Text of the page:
Historian’s Report

In his article on Abercamlais in Country Life, the author[1] described it as “… almost entirely an early-Georgian House, and so a comparative rarity among Welsh mansions…”.  

Robert Scourfield who co-authored, with Richard Haslam, the Buildings of Wales Powys (Pevsner Architectural Guides)[2] has described Abercamlais recently in correspondence as one of the best surviving early Georgian houses in Wales.  He also states that what sets Abercamlais apart from many other similar historic buildings in Wales are:

  • Externally the C17th structural evidence and the C19th and C20th alterations by (or attributed) to the well-known C19th and early C20th architects, George Gibert Scott.[3] & William Douglas Caröe.[4].
  • Internally the excellent state of preservation which is quite rare in Wales, including the superb plasterwork and the open-well staircase.[5].
  • Its very well documented history over the last 400 to 500 years.

The buildings and structures around the main house are of particular historic and architectural merit in their own right and contain a number of listed buildings and structures.  These are referred to below with a summary of the reasons for their listing:

  • Pigeon House (also known as the Dovecote) – Grade II* included “… for its exceptional interest as an elaborate architectural dovecote of the C18.” [6]
  • Bridge over the River Camlais – Grade II included “… for its special interest as a well-made single-arched bridge of definite character which has group value with the dovecote.” [7]
  • Bridge over the River Usk – Grade II* included “… for its exceptional interest as a fine large river bridge probably of C17 date, closely associated with an important historic estate.” [8]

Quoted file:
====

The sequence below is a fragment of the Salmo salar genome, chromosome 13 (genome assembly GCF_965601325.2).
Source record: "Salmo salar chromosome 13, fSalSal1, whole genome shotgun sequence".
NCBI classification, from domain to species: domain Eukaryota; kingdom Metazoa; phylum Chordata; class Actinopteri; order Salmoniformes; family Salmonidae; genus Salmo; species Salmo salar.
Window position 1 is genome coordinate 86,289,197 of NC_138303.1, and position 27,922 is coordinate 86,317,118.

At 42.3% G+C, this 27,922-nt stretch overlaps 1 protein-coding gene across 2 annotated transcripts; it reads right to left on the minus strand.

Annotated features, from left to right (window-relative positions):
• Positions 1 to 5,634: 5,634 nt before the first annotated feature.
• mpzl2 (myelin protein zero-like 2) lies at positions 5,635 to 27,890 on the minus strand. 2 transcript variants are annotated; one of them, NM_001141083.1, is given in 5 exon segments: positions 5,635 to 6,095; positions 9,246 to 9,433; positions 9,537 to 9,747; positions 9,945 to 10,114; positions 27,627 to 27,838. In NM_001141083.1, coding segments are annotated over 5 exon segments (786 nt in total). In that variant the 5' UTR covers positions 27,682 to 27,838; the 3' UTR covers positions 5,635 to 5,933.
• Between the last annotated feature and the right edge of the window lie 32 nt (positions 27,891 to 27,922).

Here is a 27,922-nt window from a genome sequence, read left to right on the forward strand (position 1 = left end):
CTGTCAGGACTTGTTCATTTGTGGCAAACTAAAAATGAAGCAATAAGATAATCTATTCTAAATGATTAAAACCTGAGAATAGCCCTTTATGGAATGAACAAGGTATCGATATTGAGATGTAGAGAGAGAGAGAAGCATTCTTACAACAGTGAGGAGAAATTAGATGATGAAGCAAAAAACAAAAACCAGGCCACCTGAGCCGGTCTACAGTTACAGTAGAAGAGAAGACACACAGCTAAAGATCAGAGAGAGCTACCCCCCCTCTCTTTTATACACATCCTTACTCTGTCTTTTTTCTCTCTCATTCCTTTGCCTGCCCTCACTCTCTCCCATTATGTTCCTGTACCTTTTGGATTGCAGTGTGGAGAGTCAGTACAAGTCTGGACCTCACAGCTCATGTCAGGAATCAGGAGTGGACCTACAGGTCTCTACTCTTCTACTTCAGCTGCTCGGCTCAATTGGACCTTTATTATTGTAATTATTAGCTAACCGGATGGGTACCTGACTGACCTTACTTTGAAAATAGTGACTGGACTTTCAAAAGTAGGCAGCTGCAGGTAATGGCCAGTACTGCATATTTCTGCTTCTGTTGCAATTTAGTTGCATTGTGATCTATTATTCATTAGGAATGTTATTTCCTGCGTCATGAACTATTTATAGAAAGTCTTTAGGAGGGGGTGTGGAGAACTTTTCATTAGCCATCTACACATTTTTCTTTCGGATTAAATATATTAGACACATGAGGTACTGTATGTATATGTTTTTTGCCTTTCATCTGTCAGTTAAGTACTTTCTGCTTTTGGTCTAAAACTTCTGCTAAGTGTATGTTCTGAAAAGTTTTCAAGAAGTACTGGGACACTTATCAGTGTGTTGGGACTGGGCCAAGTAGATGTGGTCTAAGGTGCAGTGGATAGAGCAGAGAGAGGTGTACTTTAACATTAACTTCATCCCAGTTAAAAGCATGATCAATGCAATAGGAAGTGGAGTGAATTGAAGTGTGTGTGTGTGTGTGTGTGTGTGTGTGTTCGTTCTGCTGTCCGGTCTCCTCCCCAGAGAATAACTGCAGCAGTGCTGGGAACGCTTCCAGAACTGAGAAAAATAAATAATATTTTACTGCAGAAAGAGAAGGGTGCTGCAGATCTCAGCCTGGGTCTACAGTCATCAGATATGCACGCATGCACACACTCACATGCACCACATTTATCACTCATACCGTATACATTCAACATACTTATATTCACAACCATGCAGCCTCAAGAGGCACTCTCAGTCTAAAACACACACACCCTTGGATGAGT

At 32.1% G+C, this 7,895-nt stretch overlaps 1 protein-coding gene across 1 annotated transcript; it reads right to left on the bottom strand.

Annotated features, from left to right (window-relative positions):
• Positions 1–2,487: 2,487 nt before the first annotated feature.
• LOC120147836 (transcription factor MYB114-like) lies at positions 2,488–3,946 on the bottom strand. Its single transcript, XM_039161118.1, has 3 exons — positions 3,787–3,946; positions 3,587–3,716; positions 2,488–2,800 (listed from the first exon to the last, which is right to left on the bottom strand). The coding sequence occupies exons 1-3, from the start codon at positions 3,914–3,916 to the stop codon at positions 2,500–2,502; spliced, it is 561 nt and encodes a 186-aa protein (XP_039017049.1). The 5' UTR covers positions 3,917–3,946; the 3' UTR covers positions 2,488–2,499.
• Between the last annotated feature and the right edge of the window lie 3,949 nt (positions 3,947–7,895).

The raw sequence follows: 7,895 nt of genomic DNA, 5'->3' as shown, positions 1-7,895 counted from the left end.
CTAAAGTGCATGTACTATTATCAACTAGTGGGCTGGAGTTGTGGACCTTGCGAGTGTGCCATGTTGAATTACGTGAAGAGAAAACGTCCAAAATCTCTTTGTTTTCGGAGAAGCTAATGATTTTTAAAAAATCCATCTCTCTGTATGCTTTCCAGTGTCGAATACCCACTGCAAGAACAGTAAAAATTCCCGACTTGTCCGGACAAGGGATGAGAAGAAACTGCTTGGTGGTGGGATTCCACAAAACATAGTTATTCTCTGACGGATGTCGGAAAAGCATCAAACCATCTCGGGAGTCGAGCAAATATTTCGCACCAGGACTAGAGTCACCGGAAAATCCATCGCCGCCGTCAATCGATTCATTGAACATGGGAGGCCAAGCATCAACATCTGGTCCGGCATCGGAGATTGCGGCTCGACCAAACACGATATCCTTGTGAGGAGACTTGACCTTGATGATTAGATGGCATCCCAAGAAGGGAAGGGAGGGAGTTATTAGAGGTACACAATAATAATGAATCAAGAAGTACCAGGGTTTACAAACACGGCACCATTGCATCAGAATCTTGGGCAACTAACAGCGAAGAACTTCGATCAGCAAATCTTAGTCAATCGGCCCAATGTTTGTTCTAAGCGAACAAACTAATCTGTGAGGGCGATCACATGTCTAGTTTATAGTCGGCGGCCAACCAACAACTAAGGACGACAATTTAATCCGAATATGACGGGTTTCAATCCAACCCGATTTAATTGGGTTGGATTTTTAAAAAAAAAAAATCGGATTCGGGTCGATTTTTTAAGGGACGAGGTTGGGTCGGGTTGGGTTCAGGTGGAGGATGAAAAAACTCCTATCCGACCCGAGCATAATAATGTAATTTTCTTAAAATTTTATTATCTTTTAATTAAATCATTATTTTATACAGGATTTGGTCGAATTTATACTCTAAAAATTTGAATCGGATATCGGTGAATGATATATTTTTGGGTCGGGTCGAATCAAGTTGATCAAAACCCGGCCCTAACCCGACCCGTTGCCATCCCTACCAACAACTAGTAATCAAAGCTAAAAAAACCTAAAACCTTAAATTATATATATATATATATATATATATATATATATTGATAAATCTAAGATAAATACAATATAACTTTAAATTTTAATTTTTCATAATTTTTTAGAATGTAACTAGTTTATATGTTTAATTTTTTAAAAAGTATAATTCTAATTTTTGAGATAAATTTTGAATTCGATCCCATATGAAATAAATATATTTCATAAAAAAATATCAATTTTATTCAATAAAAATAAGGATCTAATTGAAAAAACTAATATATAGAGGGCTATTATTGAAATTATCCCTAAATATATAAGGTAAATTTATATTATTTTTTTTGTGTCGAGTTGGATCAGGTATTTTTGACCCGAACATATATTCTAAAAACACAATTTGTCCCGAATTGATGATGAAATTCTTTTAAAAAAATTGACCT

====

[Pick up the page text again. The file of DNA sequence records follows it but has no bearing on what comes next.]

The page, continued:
• Suspension bridge over the River Usk – Grade II included “…  for the special historic interest of the walled garden and for group value with the other listed items at Abercamlais” [9] as well as being a “… remarkable piece of Victorian engineering on a minimal scale.” [10]
  • Walls of walled garden north of the river – Grade II* “…as a well-preserved C18 kitchen garden walls with exceptional early C19th glass houses retaining unusually complete heating systems associated with the cultivation of tropical plants.” [11]

In his article on Abercamlais in Country Life, the author[12] underlines the importance of the setting of the house amongst the adjacent buildings, bridge and other structures stating that:

“… the pair [of bridges] at Abercamlais and Penpont are unique, and illustrates the importance to each estate of farming the land on each side.”

“Not the least remarkable feature of Abercamlais is the juxtaposition of the farmyard to the house.  Rebuilt and adapted during the agricultural prosperity of the 18th and early 19th centuries, they were never moved away from the house…”

[1] Richard Haslam
[2] Published by Yale University Press in November 2013
[3] British architect (1811-1878) influential in the Gothic revival and renowned for his work in ecclesiastical architecture
[4] British architect (1857-1938), renowned for his work in ecclesiastical architecture and as a major figure in the Arts & Crafts movement
[5] Described as “exceptional” in the listing document (record no 6785)
[6] Source – extract from Historic Wales Report
[7] as above
[8] as above
[9] as above
[10] Source – from listing document record no 6788
[11] Source – extract from Historic Wales Report
[12] Richard Haslam

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